This report discusses section 123 of the Atomic Energy Act (AEA), the specific requirements of which must be met in order for the United States to engage in civilian nuclear cooperation with other states. The AEA also provides for exemptions to these requirements, export control licensing procedures, and criteria for terminating cooperation.
Nuclear Cooperation with Other Countries: A Primer
This report discusses section 123 of the Atomic Energy Act (AEA), the specific requirements of which must be met in order for the United States to engage in civilian nuclear cooperation with other states. The AEA also provides for exemptions to these requirements, export control licensing procedures, and criteria for terminating cooperation.
Nuclear Cooperation with Other Countries: A Primer
This report discusses section 123 of the Atomic Energy Act (AEA), the specific requirements of which must be met in order for the United States to engage in civilian nuclear cooperation with other states. The AEA also provides for exemptions to these requirements, export control licensing procedures, and criteria for terminating cooperation.
Nuclear Cooperation with Other Countries: A Primer
In order for the United States to engage in civilian nuclear cooperation with other states, it must conclude a framework agreement that meets specific requirements under section 123 of the Atomic Energy Act (AEA). The AEA also provides for exemptions to these requirements, export control licensing procedures, and criteria for terminating cooperation. Congressional review is required for section 123 agreements; the AEA establishes special "fast track" parliamentary procedures by which Congress may act on a proposed agreement.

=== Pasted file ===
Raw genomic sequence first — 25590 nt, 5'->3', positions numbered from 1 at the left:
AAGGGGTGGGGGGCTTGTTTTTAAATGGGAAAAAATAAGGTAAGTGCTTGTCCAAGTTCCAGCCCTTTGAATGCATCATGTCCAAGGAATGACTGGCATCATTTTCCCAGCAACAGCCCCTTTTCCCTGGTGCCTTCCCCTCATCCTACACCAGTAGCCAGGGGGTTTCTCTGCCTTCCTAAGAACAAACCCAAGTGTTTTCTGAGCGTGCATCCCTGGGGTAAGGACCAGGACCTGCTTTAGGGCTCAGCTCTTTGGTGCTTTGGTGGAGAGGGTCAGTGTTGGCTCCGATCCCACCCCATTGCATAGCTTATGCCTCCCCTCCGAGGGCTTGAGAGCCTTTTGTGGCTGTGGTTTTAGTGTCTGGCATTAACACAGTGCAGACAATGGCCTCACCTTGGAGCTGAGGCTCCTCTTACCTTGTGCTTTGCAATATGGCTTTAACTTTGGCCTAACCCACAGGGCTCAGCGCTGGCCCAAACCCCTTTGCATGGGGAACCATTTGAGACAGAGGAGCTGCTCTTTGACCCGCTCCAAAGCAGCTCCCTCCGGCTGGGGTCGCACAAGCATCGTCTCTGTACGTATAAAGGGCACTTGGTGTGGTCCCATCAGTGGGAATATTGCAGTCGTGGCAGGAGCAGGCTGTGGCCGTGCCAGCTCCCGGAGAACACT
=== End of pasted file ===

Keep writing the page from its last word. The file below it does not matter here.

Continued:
Nuclear Cooperation with Other Countries: A Primer
This report discusses section 123 of the Atomic Energy Act (AEA), the specific requirements of which must be met in order for the United States to engage in civilian nuclear cooperation with other states. The AEA also provides for exemptions to these requirements, export control licensing procedures, and criteria for terminating cooperation.
Nuclear Cooperation with Other Countries: A Primer
This report discusses section 123 of the Atomic Energy Act (AEA), the specific requirements of which must be met in order for the United States to engage in civilian nuclear cooperation with other states. The AEA also provides for exemptions to these requirements, export control licensing procedures, and criteria for terminating cooperation.